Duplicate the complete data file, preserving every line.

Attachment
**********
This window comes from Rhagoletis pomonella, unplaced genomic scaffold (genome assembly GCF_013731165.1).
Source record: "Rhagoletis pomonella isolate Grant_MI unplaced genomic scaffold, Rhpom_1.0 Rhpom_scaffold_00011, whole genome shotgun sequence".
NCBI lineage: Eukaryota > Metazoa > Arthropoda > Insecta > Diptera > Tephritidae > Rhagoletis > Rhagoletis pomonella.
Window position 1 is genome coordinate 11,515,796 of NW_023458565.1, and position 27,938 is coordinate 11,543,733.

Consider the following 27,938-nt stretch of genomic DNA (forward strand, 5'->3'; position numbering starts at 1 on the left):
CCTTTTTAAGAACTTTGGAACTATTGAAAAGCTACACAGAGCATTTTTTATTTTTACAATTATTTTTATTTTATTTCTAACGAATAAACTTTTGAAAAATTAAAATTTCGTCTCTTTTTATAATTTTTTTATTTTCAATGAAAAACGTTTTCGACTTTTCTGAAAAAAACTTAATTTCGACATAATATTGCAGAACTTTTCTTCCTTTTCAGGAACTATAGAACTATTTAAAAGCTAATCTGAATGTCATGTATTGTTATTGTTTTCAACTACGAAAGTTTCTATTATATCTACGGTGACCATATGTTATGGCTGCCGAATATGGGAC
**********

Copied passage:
This window comes from Rhagoletis pomonella, unplaced genomic scaffold (genome assembly GCF_013731165.1).
Source record: "Rhagoletis pomonella isolate Grant_MI unplaced genomic scaffold, Rhpom_1.0 Rhpom_scaffold_00011, whole genome shotgun sequence".
NCBI lineage: Eukaryota > Metazoa > Arthropoda > Insecta > Diptera > Tephritidae > Rhagoletis > Rhagoletis pomonella.
Window position 1 is genome coordinate 11,515,796 of NW_023458565.1, and position 27,938 is coordinate 11,543,733.

Consider the following 27,938-nt stretch of genomic DNA (forward strand, 5'->3'; position numbering starts at 1 on the left):
CCTTTTTAAGAACTTTGGAACTATTGAAAAGCTACACAGAGCATTTTTTATTTTTACAATTATTTTTATTTTATTTCTAACGAATAAACTTTTGAAAAATTAAAATTTCGTCTCTTTTTATAATTTTTTTATTTTCAATGAAAAACGTTTTCGACTTTTCTGAAAAAAACTTAATTTCGACATAATATTGCAGAACTTTTCTTCCTTTTCAGGAACTATAGAACTATTTAAAAGCTAATCTGAATGTCATGTATTGTTATTGTTTTCAACTACGAAAGTTTCTATTATATCTACGGTGACCATATGTTATGGCTGCCGAATATGGGAC